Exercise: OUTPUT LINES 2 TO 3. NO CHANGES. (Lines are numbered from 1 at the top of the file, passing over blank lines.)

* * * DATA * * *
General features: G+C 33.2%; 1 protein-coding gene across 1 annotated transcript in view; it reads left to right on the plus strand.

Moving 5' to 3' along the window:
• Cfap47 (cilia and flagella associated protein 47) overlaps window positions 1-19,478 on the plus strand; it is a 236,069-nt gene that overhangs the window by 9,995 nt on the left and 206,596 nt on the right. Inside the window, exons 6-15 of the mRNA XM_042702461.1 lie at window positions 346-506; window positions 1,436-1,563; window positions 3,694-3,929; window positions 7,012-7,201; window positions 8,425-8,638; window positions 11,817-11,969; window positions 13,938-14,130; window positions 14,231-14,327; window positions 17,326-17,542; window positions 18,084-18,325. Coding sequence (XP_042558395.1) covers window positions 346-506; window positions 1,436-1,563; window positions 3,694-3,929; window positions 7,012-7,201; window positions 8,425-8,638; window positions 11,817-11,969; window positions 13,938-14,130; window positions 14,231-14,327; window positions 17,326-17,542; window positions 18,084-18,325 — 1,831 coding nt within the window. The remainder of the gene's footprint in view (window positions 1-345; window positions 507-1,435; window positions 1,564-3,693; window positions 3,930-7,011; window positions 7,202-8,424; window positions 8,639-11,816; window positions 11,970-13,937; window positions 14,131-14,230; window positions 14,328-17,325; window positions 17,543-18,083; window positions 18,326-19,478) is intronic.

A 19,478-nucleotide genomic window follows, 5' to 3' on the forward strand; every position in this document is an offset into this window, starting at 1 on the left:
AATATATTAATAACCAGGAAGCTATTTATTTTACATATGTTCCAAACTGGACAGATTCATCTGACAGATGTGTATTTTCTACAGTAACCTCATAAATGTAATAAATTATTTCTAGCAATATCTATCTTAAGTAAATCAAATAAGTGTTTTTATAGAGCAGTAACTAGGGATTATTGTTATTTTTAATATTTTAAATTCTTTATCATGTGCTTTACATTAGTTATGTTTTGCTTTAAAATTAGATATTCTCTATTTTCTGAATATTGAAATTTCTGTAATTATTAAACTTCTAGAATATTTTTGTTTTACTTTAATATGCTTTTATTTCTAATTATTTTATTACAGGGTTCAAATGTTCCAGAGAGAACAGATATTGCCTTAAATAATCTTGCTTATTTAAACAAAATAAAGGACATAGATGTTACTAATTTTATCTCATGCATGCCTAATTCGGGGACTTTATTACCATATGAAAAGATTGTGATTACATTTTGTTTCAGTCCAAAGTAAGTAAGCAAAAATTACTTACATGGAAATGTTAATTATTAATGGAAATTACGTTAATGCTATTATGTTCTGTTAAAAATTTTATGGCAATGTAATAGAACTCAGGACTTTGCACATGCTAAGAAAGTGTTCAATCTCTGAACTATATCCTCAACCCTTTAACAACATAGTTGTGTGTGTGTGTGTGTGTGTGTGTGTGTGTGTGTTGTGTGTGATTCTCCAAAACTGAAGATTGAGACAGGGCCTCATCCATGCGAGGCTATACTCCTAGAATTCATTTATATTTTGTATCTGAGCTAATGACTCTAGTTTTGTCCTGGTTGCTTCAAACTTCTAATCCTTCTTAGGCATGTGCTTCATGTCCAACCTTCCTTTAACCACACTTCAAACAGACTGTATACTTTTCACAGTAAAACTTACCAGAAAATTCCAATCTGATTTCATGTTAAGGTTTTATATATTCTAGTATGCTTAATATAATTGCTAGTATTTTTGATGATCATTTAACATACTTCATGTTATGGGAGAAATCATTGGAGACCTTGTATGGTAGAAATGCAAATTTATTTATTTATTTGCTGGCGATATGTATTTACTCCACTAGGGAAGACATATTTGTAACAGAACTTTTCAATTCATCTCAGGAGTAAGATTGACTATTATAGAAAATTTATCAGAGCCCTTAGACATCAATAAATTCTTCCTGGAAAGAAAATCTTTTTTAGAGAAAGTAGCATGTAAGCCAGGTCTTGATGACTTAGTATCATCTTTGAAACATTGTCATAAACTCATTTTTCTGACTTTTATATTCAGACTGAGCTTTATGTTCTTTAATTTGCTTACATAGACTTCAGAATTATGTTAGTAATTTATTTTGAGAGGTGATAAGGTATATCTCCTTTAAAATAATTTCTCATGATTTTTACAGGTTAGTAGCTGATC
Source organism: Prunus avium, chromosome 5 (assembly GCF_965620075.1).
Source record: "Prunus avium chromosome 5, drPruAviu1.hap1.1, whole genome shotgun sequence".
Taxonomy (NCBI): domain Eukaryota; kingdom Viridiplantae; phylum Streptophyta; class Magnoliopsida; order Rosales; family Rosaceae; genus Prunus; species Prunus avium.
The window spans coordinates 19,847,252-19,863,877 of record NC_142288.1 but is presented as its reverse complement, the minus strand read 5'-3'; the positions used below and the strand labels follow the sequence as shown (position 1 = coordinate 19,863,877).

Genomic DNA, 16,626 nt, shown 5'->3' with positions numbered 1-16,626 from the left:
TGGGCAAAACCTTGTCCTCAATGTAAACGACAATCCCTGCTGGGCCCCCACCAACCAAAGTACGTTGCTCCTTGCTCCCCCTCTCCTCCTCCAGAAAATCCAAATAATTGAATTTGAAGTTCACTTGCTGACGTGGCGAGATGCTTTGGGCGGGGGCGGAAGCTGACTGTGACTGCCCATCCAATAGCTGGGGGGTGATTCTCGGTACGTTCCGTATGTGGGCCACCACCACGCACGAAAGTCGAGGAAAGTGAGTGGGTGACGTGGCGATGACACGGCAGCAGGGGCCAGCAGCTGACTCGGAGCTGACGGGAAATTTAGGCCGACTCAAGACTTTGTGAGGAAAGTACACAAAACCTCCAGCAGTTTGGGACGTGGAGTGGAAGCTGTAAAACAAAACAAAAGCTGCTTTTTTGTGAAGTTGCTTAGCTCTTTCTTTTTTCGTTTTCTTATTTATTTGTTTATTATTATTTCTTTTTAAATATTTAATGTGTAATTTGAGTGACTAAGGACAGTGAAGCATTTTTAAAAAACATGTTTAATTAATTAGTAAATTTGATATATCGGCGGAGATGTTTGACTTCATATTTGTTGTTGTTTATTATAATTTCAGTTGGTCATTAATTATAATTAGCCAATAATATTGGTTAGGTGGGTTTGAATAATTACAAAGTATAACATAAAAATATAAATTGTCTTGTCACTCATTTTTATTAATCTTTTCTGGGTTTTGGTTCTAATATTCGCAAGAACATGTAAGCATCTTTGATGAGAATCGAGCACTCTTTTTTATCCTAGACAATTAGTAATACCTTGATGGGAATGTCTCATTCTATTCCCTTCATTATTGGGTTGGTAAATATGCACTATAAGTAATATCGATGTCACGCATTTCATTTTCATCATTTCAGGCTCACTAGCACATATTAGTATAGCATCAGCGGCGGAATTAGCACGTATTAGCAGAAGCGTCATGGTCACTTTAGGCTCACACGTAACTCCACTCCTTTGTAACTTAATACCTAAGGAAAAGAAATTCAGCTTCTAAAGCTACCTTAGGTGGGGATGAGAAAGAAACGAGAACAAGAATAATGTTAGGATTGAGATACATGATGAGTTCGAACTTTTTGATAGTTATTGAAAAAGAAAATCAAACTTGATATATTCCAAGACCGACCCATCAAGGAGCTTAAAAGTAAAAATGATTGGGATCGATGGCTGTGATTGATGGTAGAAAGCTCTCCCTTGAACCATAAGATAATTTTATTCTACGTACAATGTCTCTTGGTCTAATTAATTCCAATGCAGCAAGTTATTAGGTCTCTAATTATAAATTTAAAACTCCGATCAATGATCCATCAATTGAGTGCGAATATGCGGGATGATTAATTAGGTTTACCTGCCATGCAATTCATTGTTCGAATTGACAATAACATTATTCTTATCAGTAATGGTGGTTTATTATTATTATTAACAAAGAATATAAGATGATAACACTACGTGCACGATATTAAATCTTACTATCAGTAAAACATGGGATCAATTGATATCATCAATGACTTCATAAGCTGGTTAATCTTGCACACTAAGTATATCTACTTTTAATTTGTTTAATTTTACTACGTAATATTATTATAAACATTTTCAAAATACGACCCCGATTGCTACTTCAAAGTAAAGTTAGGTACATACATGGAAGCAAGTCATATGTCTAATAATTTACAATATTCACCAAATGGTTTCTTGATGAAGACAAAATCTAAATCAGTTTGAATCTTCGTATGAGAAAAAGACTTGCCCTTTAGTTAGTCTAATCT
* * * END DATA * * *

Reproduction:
Moving 5' to 3' along the window:
• Cfap47 (cilia and flagella associated protein 47) overlaps window positions 1-19,478 on the plus strand; it is a 236,069-nt gene that overhangs the window by 9,995 nt on the left and 206,596 nt on the right. Inside the window, exons 6-15 of the mRNA XM_042702461.1 lie at window positions 346-506; window positions 1,436-1,563; window positions 3,694-3,929; window positions 7,012-7,201; window positions 8,425-8,638; window positions 11,817-11,969; window positions 13,938-14,130; window positions 14,231-14,327; window positions 17,326-17,542; window positions 18,084-18,325. Coding sequence (XP_042558395.1) covers window positions 346-506; window positions 1,436-1,563; window positions 3,694-3,929; window positions 7,012-7,201; window positions 8,425-8,638; window positions 11,817-11,969; window positions 13,938-14,130; window positions 14,231-14,327; window positions 17,326-17,542; window positions 18,084-18,325 — 1,831 coding nt within the window. The remainder of the gene's footprint in view (window positions 1-345; window positions 507-1,435; window positions 1,564-3,693; window positions 3,930-7,011; window positions 7,202-8,424; window positions 8,639-11,816; window positions 11,970-13,937; window positions 14,131-14,230; window positions 14,328-17,325; window positions 17,543-18,083; window positions 18,326-19,478) is intronic.